Using java.util.regex to extract substrings I find myself implementing the same code pattern working around calls to :

Pattern p = Pattern.compile(pattern); // can be static final
Matcher m = p.matcher(input);
if (m.find()) { // or m.matches()
} else {

Is there a functional extension or popular library (guava / apache commons) that avoids the ugly unnecessary and error-prone local variable, like:

Pattern p = Pattern.compile(pattern); // can be static final
p.matchedGroup(input, x) // return Optional<String>
    .map(group -> foo(group))

and also a stream of match results like:

Pattern p = Pattern.compile(pattern);
    .map((MatchResult mr) -> {
        mr.groupsIfPresent(x).map(g -> foo(g)).orElse(...)

It seems the only functional addition in Java8 was .splitAsStream() but that only helps when trying to split around matches.


The following is only available from

You're probably looking for Matcher::results which produces a Stream<MatchResult>

You can use it in the following way for example


An addition added by Holger and which is intersting would be, while reading a File and looking for a pattern to directly use Scanner::findAll to avoid loading the whole file in memory using File::lines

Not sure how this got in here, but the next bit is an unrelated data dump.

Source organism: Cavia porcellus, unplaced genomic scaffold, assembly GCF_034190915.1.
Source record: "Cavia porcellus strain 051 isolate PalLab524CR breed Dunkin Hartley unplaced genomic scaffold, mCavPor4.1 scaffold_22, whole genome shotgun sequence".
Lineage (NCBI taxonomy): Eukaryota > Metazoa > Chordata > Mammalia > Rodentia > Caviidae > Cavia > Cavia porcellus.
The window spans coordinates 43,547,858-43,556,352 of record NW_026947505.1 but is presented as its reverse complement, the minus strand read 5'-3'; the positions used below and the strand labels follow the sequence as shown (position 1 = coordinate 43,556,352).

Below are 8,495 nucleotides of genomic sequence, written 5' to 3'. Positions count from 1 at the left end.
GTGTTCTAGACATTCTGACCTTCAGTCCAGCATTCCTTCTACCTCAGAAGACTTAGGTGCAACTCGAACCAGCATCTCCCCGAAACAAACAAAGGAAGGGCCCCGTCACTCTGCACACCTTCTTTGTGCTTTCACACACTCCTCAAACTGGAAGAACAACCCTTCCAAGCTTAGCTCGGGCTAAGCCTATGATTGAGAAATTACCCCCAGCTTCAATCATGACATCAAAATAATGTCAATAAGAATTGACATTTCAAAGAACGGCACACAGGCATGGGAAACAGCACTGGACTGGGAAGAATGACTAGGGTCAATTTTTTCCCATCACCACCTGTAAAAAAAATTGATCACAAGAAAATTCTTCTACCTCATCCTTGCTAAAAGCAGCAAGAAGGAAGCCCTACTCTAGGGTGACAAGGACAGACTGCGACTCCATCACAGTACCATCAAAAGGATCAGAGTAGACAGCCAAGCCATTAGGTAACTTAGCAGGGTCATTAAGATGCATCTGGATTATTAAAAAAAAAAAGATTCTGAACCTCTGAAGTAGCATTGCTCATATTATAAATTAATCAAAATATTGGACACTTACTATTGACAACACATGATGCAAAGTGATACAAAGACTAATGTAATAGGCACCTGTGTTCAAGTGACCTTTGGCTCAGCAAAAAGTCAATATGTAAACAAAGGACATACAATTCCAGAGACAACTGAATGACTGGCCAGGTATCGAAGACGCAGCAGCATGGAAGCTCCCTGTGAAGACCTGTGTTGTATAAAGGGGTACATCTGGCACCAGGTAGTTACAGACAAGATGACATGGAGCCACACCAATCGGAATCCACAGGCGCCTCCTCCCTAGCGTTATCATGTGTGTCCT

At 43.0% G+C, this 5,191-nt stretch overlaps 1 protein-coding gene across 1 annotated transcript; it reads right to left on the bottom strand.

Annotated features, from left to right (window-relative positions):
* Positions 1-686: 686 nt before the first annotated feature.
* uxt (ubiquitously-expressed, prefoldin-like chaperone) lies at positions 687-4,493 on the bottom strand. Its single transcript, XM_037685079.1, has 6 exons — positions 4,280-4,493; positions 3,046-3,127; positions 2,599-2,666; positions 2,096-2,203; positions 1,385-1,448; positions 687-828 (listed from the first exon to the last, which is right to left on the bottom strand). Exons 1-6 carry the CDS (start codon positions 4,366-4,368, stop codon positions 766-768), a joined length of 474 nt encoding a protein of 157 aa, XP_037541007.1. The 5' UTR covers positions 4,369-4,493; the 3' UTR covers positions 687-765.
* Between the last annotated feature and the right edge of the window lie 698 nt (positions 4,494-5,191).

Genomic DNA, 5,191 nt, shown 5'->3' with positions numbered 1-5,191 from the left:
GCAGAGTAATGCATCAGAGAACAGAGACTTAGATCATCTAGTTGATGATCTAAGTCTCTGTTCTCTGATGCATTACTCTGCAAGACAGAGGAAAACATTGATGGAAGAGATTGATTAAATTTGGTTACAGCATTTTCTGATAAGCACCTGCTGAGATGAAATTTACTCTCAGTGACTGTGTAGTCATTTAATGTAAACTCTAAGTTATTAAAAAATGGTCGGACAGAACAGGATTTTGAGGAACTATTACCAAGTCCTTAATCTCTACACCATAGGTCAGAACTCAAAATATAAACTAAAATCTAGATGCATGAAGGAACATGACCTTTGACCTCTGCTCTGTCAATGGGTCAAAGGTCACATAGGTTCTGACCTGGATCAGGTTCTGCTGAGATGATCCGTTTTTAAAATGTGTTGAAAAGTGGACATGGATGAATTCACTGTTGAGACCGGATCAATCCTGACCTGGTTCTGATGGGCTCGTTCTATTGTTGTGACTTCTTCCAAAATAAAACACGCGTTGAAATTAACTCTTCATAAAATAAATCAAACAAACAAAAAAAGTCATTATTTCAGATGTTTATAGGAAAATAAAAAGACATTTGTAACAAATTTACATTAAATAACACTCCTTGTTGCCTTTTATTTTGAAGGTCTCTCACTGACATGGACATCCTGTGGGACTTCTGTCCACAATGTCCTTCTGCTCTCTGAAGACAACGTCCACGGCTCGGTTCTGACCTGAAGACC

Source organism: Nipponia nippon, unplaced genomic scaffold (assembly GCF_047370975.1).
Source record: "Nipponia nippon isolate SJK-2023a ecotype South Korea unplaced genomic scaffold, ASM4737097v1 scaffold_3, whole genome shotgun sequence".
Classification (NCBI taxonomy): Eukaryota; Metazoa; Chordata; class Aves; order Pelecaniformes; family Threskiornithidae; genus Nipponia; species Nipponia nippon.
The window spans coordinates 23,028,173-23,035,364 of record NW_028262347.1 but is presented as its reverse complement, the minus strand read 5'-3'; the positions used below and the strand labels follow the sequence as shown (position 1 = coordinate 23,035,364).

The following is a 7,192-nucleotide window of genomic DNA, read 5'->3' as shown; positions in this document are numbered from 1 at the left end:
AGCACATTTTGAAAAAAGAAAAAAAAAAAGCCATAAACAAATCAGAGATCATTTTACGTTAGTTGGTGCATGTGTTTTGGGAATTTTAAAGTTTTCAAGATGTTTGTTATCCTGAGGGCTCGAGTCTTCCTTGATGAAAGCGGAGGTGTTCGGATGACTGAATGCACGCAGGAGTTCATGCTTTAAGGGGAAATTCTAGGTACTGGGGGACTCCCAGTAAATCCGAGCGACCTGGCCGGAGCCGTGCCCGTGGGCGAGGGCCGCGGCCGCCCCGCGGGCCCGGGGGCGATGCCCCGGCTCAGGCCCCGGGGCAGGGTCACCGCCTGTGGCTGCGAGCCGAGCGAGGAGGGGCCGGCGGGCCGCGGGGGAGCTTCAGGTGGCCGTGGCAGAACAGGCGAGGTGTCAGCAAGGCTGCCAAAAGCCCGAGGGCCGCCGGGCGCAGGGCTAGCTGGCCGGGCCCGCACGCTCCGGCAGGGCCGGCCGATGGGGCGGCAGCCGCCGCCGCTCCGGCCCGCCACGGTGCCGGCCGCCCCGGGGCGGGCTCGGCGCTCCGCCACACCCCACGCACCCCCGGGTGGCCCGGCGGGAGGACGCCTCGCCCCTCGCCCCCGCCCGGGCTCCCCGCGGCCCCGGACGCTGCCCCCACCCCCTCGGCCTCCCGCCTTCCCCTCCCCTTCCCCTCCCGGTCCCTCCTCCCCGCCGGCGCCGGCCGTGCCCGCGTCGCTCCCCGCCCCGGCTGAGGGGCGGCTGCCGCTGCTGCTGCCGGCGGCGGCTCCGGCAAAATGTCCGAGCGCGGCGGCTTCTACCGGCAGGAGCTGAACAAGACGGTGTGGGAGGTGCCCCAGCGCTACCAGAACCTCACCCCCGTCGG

• ah, Java9+ only. I was still on Java8 – tkruse Jun 9 at 1:35
  • 1
    also nicer if you can start the code with variable p, like p.matcher(input).results()... – tkruse Jun 9 at 1:50
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    It’s also worth noting the addition of Scanner.findAll​(Pattern), as too often, people start with Files.lines() instead, to search the line strings then, e.g. with flatMap, instead of streaming over the matches in the first place. – Holger Jun 11 at 16:28

There is an elegant solution that works for both Stream<String> and Optional<String>:

    Pattern pattern = Pattern.compile("...");

    List<String> input = new ArrayList<>();

    List<String> matches = input.stream()
            .map(m -> m.group(x))

Though I would like to point out that doing a modifying/mutating operation in a filter-call is unusual. Please be careful when you do mutating operations in filtercalls and avoid them as much as possible. For this case it's fine though (from my subjective viewpoint) as you modify an object you just created in your stream that isn't used outside of the stream operations.

Use Optional.ofNullable/of when you only have one input, everything else looks the same.

  • Would also be nice to mention how to call find() multiple times to cover all occurences. Probably also easier with Java9 takeWhile – tkruse Jun 9 at 1:33
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    upvoting because it works for java8, but accepting java9 answer as the future way of doing this. – tkruse Jun 9 at 1:41

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